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When collectors got our first look at 1989 Upper Deck baseball cards — which was in 1988 for some of us — we were in love.

Here were the cards we’d been begging for all through the 1980.

Thick, premium white cardstock …

Gorgeous photography, front and back …

Simple design that helped the eye linger on said photography …

Even new tamper-proofing and anti-counterfeit methods to help combat what many saw as growing problems in the hobby.

It was amazing.

And then …

We saw the price tag — yowsa!

But, though we complained about the sticker shock of *new* packs that cost well over a buck each, collectively we just swallowed hard and shelled out for the privilege of the fancy new baubles.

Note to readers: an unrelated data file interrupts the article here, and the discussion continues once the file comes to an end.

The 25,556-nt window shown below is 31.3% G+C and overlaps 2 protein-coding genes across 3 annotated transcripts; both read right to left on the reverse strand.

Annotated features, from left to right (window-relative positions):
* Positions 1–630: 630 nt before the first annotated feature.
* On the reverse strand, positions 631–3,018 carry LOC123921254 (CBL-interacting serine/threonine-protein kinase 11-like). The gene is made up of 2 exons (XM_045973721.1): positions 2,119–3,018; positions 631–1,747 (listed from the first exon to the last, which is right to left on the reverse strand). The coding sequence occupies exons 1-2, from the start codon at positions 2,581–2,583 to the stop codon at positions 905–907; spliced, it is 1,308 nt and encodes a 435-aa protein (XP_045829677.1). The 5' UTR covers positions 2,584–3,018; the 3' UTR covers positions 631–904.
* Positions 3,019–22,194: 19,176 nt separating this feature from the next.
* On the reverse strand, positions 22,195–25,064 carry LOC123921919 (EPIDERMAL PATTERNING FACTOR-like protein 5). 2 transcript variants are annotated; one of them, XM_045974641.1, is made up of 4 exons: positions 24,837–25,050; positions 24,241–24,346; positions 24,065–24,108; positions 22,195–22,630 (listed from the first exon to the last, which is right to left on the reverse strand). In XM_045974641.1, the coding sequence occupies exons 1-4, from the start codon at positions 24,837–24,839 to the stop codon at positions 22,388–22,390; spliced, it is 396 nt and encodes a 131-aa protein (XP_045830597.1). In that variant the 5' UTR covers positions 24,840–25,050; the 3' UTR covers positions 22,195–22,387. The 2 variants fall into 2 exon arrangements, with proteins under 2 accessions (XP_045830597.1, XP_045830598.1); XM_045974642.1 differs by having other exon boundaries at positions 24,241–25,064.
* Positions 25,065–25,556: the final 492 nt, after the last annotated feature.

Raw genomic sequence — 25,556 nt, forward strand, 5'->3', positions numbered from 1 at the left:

Then asked for more and more and more.

Indeed, 1989 Upper Deck set a standard that the other card companies scrambled to match, which led to an explosion of card issues and card innovations in the 1990s and beyond.

Eventually, Upper Deck settled into the woodwork with the rest of the melee, something of a victim of its own success, then finally rode off into the (baseball) sunset in 2010.

Still, UD kept pumping out the cards for more than two decades after their Ken Griffey Jr. rookie card lit the hobby on fire, and all those cards still hold a cherished place in collections around the world.

Ready to read more details about Upper Deck baseball cards? Check out our complete list of UD articles below, and come back often — we’re always adding and updating!